I've already got the channel routed (done on a table saw with a dado blade) for the panels in the stiles to use as a guide for one side, and have marked out the same width for the mortises on the other with a mortise gauge.  I true the fence on the drill press to parallel with the drill bit, and drill out the mortise from both ways, choosing a slightly-smaller-than-the-mortise-is-wide brad point bit to do the work, making sure to clamp the piece to the fence to keep it from wandering.  Why do it from both sides?  Well, first - even drill bits can wander a bit - it's best to drill from each side to keep it as parallel to the outside of the work piece as possible.  And second - the drill bits weren't long enough to go through the entire piece anyway....

After drilling, it's time to take a bevel edge chisel after the rough, and open up the mortise a bit:

You can use the holes left by the drill bit as your guide to ensure you are paring the walls of the mortise straight.  This work goes pretty quickly with a sharp chisel - the wider the chisel you can use, the better.  One that can take a mallet helps too - the goal of this first task is to remove as much of the waste as quickly as I  can.

When most of the waste that I can safely remove with a mallet and chisel is removed, I continue paring by hand, keeping an eye on the sides of the holes left by the drill bits:

Notice that I've damaged the edge of the channel, there - right below the ferrule on the rasp that's sitting on the bench.  This is OK here, as it's not visible when the piece is assembled - but I should be a bit more careful as I go along.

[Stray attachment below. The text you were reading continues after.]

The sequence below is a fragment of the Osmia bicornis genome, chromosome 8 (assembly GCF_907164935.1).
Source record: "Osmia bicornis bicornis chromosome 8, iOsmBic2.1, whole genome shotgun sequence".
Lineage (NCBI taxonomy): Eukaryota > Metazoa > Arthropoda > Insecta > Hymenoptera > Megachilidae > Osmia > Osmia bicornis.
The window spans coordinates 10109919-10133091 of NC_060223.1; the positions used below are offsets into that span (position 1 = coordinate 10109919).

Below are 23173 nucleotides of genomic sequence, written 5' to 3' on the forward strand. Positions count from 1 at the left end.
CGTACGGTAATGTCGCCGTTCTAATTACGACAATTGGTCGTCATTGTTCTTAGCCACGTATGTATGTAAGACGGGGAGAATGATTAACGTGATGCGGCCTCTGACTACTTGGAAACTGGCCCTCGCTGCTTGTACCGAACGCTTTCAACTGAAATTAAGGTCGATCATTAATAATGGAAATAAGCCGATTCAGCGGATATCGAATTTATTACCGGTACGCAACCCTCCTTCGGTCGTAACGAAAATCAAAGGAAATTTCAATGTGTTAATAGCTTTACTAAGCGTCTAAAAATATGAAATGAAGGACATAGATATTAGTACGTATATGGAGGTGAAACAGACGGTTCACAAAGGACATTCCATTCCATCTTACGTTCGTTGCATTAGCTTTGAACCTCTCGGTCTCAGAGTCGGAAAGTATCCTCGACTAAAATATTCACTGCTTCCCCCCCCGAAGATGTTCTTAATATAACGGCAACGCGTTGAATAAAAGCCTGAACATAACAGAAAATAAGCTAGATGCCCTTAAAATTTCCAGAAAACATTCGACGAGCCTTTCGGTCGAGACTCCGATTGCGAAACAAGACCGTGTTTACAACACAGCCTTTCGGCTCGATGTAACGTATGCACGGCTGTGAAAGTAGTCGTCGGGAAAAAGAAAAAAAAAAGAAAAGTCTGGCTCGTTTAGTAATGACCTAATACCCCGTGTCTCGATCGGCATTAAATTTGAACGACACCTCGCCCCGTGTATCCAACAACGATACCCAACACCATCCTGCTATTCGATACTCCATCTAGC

I don't get it to "finished" depth - not yet, anyway.  I'll use the actual tenon that's destined for this hole, so I can fit each one individually.   But I do want to get it close, and evenly done, so I continue paring until I'm satisfied it's as good as I can do with a chisel.  Then, I square up the ends of the mortise with the proper width chisel:

And finish the squaring up the ends with a large file:

The chisels can leave a pretty rough surface behind, so I level it off with a pattern makers' rasp.  These are great rasps because they are at once thin enough to fit into the mortise, and fine enough to leave a fair surface.  However I do need to be careful that I'm  using a straight stroke when using this method - its easy to round off the corners of the hole.

Work to the marks left by the mortise gauge and the channel for the panel on the other side, and don't go past... Going past will leave gaps that will have to be filled later, and the less gaps, the better.  At this stage, it's best to get it so its just a bit shy of where it needs to be.  I usually keep a scrap of wood handy that's just a hair thinner than the tenons I'm going to be fitting, and use that to "gauge" how I'm doing - whether I'm keeping it straight, where more needs to come off, that sort of thing.    Just a hair thinner, because I like to do the final fitting with the tenon that will actually be used.

Before I had these particular rasps, I used coarse wood files (not rasps) to accomplish the same task - actually the same one as shown in the photo above where I'm squaring up the corner with a file.  These rasps work faster, but both will function adequately for the task if you haven't had the money to acquire the more expensive rasps.

Also, it's worth noting that you only need a "perfect" fit where the tenon will be seen - its not that important that it fit perfectly all the way through, so concentrate your best skills where they will be seen.